How does COVID-19 impact migrant domestic workers?

How does COVID-19 impact migrant domestic workers?

Originally published in English on the Caribbean Migration Consultation website.

Migrants employed in the domestic work sector are essential workers in the COVID-19 response, due to the important roles they play in the care of children, sick, and dependent people, as well as the maintenance of homes, which helps prevent the spread of the virus. However, despite their enormous contribution to the functioning of households and the economy, they tend to be one of the groups most affected by the crisis. 

Traditionally, domestic work has been considered precarious due to poor or even exploitative working conditions, such as long working hours, low wages, informal conditions, little-to-no social protection, and a tendency to live with their employers. A 2018 report released by UN Women found that the Caribbean region has high levels of informal working conditions among domestic workers, with 90% of domestic workers employed informally. Specifically, the following states had particularly informal work situations for domestic workers: Haiti (99%), Dominican Republic (96.5%), Jamaica (92%) and Guyana (94.9%).  

The International Labour Organisation (ILO) estimates that 93% of domestic workers in the Caribbean are women, and out of this, 17% of domestic workers are migrants. Furthermore, race and class inequalities are reflected in the domestic work sector with Afrodescendant and indigenous populations overrepresented in domestic work. According to a 2010 survey from ECLAC, 63% of domestic employees are of Afro descent in Latin America. 

Under lockdown, migrant domestic workers’ already unstable situations have worsened, according to a new report on Domestic workers in Latin Americas and the Caribbean during the COVID-19 crisis, released by UN WOMEN. Many have continued working, despite the current pandemic, while others have been dismissed without pay, meaning they cannot pay rent or send remittances back home. Specific contextual factors that exacerbate domestic worker´s vulnerabilities include:  

  • Caring for at-risk populations: domestic workers must attend to the ‘at-risk’ population, such as elderly or sick people, while at the same time caring for children who must stay home due to the suspension of classes and restrictions on mobility. Some domestic workers have not received adequate Personal Protective Equipment despite having to interact with others outside their household or having to care for people who have tested positive for the virus, which increases their risk of contracting or transmitting COVID-19.  
  • Extra workloads: Stay-at-Home orders have increased the ordinary workloads in the house, such as cooking and cleaning tasks. IOM CREST reports that over 50% of domestic migrant workers have had to work extra hours, without extra pay or compensated hours.  Since official recommendations are not to leave the house, domestic workers have reported being unable to refuse to work on their day off. In addition, some domestic workers have been pressured to stay overnight in their workplaces to lower risks or exposure to possible contracting and/or transmission of COVID-19 during their commute.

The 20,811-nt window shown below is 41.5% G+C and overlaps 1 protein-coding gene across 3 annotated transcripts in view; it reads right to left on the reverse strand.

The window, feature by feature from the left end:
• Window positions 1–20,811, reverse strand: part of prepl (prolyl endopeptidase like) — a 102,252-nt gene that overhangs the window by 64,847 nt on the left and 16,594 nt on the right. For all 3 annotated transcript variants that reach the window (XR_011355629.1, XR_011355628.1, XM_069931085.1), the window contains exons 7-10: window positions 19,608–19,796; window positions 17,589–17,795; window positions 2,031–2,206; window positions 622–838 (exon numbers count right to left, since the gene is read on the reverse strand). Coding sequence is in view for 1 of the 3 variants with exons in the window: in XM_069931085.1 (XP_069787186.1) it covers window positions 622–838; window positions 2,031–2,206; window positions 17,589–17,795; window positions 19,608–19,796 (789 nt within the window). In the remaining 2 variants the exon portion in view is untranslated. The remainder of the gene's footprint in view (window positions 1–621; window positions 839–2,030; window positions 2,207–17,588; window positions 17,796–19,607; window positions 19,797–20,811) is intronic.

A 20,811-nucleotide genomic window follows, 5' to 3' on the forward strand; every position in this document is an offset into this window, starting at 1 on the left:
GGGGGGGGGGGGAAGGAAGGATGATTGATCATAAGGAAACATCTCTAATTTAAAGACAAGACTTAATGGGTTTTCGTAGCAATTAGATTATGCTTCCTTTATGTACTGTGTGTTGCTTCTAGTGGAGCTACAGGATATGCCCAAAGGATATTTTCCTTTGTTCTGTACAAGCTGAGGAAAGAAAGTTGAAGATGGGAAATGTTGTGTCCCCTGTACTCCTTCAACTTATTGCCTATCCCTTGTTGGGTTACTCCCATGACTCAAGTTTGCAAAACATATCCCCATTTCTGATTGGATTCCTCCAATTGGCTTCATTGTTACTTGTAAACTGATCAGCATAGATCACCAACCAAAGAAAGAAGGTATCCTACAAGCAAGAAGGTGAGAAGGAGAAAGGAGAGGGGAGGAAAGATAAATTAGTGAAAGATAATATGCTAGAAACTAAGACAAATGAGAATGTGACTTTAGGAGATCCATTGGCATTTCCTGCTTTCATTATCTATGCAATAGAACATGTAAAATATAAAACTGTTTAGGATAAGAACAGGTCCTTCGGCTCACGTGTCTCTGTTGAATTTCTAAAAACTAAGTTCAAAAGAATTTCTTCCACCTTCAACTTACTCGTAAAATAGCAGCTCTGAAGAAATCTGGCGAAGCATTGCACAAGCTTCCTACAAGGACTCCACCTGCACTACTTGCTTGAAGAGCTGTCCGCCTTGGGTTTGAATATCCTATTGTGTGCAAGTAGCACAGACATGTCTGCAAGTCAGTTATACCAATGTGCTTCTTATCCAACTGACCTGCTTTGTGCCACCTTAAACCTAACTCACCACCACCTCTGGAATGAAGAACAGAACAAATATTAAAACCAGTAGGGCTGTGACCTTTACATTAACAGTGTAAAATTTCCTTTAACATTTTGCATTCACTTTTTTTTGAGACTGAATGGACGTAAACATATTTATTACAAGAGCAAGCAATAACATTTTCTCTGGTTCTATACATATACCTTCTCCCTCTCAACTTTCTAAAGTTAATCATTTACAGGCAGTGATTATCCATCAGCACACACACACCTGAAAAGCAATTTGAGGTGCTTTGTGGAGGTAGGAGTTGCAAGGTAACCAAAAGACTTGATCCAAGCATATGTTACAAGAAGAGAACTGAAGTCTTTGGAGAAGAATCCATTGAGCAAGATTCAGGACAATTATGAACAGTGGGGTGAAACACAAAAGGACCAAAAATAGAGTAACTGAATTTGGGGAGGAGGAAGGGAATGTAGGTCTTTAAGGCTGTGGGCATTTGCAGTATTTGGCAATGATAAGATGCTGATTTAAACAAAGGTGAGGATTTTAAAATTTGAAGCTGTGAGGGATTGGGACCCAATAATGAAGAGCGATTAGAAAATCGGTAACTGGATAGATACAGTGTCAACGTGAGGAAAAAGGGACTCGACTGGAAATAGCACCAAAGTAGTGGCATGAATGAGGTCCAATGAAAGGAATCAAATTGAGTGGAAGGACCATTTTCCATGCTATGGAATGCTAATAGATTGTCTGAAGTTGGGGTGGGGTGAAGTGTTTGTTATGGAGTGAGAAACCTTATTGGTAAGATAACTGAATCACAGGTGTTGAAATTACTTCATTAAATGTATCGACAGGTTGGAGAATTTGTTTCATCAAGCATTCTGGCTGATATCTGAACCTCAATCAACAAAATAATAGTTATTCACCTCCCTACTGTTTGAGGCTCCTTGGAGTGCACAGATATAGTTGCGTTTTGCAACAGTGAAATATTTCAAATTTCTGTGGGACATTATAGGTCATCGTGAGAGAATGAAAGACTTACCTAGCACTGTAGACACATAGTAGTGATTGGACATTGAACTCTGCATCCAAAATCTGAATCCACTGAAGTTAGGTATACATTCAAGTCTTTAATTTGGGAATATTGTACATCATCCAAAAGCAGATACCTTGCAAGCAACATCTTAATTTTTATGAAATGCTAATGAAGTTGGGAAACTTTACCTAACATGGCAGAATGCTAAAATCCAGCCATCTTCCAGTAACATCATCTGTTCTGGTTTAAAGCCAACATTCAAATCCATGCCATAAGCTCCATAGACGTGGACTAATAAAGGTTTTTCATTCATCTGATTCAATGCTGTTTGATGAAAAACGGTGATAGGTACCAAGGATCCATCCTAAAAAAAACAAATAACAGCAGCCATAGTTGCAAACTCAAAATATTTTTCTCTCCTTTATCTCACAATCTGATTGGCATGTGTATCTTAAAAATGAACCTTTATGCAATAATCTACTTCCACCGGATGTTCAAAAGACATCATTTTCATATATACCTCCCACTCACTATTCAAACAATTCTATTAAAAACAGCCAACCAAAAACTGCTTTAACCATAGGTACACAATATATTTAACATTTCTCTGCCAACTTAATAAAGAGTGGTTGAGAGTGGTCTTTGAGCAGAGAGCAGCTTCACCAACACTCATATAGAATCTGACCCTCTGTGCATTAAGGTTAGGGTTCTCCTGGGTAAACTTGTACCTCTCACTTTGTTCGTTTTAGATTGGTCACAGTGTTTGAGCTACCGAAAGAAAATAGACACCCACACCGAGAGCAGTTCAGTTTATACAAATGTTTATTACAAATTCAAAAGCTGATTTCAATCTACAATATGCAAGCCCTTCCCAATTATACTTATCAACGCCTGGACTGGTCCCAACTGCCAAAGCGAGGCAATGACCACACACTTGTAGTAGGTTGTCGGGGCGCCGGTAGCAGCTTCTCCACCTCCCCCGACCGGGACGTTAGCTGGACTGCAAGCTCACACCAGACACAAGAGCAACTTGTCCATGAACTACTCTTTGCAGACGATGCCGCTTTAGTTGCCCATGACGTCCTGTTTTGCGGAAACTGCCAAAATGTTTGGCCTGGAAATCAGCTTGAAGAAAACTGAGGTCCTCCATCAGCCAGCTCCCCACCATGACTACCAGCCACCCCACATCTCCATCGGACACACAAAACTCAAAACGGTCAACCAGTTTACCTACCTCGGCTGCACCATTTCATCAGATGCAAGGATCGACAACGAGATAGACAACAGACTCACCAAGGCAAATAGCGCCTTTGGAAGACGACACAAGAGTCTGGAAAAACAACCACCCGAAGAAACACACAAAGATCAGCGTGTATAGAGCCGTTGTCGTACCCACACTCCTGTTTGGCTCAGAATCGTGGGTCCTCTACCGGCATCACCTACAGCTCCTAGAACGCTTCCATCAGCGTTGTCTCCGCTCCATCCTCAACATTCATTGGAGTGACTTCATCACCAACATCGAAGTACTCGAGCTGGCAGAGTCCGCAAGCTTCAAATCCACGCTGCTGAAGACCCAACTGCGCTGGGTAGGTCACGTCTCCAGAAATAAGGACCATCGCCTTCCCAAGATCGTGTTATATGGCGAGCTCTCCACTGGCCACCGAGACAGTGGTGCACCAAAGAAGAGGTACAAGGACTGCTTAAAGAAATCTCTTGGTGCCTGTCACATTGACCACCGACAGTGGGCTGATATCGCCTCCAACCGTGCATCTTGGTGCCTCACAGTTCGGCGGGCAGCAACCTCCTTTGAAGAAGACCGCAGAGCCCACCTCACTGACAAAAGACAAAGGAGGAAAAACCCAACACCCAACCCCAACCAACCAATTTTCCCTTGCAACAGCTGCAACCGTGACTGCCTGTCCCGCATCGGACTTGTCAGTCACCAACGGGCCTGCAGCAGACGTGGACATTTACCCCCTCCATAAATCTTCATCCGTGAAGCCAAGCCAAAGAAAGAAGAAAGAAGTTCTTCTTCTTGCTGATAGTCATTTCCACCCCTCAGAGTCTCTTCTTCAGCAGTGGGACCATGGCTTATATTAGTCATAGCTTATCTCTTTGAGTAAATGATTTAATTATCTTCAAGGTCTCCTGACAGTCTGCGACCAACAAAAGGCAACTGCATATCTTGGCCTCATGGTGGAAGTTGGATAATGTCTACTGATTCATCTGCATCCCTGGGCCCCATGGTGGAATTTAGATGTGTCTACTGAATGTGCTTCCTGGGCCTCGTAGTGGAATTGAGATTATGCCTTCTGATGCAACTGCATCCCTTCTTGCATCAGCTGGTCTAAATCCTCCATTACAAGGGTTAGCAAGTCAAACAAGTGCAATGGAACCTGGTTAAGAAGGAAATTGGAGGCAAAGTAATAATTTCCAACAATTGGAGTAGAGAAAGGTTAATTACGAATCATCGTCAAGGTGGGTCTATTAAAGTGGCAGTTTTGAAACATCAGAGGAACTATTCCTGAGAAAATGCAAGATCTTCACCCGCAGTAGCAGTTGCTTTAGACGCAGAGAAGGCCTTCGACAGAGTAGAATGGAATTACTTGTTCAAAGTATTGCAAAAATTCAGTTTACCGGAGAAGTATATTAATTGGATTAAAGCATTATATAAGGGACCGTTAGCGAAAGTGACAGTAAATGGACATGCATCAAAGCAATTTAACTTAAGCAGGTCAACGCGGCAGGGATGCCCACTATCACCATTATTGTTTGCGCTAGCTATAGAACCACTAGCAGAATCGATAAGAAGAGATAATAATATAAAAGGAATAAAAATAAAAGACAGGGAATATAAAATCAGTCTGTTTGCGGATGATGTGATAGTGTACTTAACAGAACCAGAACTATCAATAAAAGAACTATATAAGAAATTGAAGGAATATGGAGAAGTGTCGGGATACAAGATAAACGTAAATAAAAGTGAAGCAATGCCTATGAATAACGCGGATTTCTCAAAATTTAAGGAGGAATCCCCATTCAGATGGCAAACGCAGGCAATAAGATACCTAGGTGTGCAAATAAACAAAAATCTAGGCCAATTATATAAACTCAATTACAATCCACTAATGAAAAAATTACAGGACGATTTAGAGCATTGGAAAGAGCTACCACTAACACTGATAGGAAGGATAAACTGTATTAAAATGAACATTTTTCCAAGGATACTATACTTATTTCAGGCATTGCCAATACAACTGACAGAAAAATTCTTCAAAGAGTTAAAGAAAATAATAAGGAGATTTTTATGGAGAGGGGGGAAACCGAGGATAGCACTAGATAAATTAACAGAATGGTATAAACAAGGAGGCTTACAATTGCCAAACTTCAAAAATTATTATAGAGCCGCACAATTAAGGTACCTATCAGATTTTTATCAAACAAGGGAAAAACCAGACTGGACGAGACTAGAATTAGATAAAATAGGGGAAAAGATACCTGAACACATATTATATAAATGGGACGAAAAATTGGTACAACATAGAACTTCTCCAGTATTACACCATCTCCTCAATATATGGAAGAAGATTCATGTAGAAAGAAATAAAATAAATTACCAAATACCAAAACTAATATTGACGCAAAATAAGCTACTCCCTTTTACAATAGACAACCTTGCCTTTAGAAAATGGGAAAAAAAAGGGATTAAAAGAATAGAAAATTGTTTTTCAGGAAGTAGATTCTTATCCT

• Access to health care: the informal nature of much domestic work means that many migrant domestic workers have limited or do not have adequate access to healthcare, as well as limited health seeking behaviour due to limited financial resources or because they are not affiliated with the social security system in the country where they work.  It is particularly critical in the case of migrant domestic workers in irregular administrative situation who often cannot even attend public health centres in many countries.   
  • Reduced wages: In other cases, domestic workers have reported reduced working hours, loss of wages and/or unemployment as a result of decreased economic activity or unemployment. According to the IOM, 70% of domestic workers in the Americas have been affected by quarantine measures, resulting in a reduction of working hours or the loss of work altogether. For migrant domestic workers whose migratory status is attached to their employment, COVID-19 induced unemployment can increase their risk of entering an irregular migratory status.  
  • Loss of home: some live-in domestic workers have been dismissed. Some domestic workers have been found in the streets, after losing their homes along with their jobs, increasing their health vulnerabilities and the need for physical and mental health assistance and support. Additionally, this situation puts them at greater risk of falling into situations of trafficking or exploitation as they try to survive.  

The IOM has released a set of guidelines for employers and businesses to enhance migrant worker protection during the COVID-19 pandemic, with specific recommendations to address the unique vulnerabilities of migrant domestic workers. Recommendations include the adoption of health and safety measures in the home, the modification of work commutes to reduce the possibility of contracting or transmitting COVID-19, and the responsibilities of employers to ensure their domestic workers have up-to-date identification and migration documents.  

The COVID-19 crisis has highlighted the vulnerabilities of at-risk groups of the population, and the serious consequences for domestic workers in the Caribbean region, among others. The pandemic has emphasized the State’s responsibility to extend social welfare and labour protection for all migrant workers, irrespective of their migrant situation. It is crucial that this crisis does not represent a step backwards in the consolidation of the labour rights of migrant domestic workers.